In the early ’90s, the Foldex cat breed was developed in Quebec, Canada. By crossing an Exotic Shorthair and a Scottish Fold, breeders were able to create a new cat breed that is so adorable it can often be compared to a teddy bear.
It wasn’t until 2010, after a lot of hard work on the part of breeders, that the Foldex was acknowledged with full Championship breed status. However, this breed is only recognized by the Canadian Cat Association, so it is bred mainly in Canada, though some of these cats can also be found in Europe and in the United States.
The Foldex breed is known for being cheerful, curious, intelligent, and active.
These cats love being petted, and they have really charming personalities that are hard to ignore.
The nose on a Foldex is somewhere between that of the Exotic Shorthair and the Scottish Fold. It isn’t as short as the nose of an Exotic Shorthair, but it is shorter than that of the Scottish Fold.
This cat also features wide open, rounded eyes, along with a very round head that appears round from every viewing angle. The body is medium in size with strong muscles, and the bone structure is strong, but the neck is distinctively short. The legs are short as well.
The ears, however, are truly distinctive, just like those of the Scottish Fold. You will notice that the ears of the Foldex are small with rounded tips, and they have a single crease that causes them to fold forward and downward onto the head. This is unlike the Scottish Fold breed, which features a triple or double crease that could result in the ears lying flat against a cat’s head.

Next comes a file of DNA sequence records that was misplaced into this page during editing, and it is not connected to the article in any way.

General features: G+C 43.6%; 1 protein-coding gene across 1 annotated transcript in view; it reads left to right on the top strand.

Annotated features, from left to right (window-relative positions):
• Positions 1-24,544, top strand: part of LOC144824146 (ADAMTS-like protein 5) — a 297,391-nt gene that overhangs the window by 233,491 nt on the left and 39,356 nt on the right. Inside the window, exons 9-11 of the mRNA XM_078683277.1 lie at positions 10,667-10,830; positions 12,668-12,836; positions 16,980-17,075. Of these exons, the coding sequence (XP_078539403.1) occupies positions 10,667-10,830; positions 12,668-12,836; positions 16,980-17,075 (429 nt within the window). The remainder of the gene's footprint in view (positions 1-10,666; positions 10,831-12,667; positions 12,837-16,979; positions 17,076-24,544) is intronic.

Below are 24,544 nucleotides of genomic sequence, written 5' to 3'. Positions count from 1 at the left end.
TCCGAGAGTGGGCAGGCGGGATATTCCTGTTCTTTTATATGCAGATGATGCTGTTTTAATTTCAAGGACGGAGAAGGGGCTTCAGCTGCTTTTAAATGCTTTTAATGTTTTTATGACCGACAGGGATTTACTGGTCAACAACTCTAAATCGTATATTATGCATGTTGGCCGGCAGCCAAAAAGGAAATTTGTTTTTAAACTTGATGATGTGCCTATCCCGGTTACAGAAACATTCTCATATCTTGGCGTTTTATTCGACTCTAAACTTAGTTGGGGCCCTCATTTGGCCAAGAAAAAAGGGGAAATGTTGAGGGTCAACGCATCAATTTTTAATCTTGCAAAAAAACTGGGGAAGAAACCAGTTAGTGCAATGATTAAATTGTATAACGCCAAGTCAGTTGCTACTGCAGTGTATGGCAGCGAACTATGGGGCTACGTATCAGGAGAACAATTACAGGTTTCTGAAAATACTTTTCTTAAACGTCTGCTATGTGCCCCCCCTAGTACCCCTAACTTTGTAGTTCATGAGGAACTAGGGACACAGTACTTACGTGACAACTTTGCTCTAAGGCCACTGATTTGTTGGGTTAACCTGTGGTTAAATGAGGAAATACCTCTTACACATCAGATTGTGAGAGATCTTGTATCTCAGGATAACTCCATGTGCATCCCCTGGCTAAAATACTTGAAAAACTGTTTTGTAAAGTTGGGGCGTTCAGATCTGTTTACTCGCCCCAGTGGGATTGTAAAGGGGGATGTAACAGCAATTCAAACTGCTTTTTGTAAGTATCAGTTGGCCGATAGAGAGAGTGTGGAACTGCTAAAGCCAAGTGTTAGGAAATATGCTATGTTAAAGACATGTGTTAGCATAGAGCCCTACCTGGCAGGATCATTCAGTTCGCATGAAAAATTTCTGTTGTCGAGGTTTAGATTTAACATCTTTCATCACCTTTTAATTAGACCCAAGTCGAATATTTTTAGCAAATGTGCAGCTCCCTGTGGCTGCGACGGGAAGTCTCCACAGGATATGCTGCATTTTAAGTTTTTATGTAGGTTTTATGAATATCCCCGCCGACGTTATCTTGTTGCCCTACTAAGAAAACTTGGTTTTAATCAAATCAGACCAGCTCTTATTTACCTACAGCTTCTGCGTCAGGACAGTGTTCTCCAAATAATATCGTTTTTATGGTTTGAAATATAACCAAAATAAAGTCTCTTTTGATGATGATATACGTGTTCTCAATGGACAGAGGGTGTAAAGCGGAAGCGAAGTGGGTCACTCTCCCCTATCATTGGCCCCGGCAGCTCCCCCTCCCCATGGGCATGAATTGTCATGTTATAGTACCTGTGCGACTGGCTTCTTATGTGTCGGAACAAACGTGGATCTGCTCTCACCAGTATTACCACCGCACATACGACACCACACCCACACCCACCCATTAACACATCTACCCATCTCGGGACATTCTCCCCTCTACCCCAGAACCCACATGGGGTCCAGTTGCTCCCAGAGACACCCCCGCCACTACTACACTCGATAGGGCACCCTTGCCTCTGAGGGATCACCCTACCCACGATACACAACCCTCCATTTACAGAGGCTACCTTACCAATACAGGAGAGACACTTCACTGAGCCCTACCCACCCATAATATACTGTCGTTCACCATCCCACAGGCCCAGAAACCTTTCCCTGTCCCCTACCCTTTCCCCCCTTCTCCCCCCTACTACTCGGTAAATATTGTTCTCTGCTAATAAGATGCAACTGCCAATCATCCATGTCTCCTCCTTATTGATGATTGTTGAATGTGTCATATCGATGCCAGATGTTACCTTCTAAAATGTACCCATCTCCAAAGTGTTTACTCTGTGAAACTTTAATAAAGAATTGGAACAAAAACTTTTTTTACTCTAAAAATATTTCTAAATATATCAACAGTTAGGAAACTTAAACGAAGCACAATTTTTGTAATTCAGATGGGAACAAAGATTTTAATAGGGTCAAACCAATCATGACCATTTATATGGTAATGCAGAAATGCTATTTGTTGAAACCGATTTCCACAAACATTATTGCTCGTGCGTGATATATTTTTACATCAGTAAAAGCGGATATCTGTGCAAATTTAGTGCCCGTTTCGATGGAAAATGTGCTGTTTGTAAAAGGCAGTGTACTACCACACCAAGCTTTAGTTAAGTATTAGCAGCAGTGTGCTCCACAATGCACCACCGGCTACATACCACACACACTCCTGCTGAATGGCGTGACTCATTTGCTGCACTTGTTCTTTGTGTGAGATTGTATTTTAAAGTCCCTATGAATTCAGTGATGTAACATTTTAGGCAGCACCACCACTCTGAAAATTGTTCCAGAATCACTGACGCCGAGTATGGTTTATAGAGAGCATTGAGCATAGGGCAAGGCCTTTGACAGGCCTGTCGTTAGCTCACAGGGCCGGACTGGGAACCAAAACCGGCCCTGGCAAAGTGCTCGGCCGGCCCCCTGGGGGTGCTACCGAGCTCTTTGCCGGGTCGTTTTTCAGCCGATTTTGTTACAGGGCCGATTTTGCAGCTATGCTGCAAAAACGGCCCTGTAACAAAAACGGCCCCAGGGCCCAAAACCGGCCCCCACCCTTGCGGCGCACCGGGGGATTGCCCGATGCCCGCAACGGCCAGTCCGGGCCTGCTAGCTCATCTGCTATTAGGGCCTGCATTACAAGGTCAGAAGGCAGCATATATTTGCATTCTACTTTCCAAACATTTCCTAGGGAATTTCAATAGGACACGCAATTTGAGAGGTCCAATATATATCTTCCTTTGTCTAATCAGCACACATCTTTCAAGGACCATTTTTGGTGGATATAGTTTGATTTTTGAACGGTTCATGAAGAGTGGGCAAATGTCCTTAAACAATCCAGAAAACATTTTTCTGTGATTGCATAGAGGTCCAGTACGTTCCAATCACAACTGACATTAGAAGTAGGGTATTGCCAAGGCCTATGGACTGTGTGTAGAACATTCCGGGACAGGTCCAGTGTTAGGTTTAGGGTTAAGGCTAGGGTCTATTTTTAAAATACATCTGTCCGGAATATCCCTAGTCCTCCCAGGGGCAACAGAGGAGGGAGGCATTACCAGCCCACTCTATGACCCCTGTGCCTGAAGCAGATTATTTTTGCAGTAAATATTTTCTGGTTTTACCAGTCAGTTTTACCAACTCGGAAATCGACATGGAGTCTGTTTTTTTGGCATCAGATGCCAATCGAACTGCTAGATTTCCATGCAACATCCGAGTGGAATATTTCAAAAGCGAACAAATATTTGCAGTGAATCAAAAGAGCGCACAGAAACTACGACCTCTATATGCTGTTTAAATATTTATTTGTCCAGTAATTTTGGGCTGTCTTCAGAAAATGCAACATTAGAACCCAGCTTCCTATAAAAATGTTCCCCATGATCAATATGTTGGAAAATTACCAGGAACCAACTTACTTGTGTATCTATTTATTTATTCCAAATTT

Foldex kittens can be born with long hair or short hair. Both of these will be very soft and plush, but the longhaired kitties will have fur that is somewhat glossy and quite dense.
When a litter of Foldex kittens is born, only about half of them will have the gene for the folded ears; the rest will grow up to have straight ears like so many other cat breeds, so they’ll be referred to as Straights. Kittens that have the folded ear gene, however, will start to show the fold by the time they’re 21 to 28 days old.
In addition to the usual claw trimming and teeth cleaning grooming routine that every cat should receive, the Foldex breed’s grooming needs will depend upon the coat length. Like other breeds, if you have a longhaired kitty, you should groom him more often to prevent tangles, matting, and hairballs. Shorthaired cats, on the other hand, should do fine with a weekly brushing to remove excess fur.
Photo credit: AliciaPSF/Wikimedia; serkucher/Bigstock; enigma_art/Bigstock
Lisa Selvaggio is a freelance writer and editor, and our resident cats-pert, with certifications in pet nutrition and pet first aid. She enjoys producing content that helps people understand animals better so they can give their pets a safe and happy home.
More by Lisa Selvaggio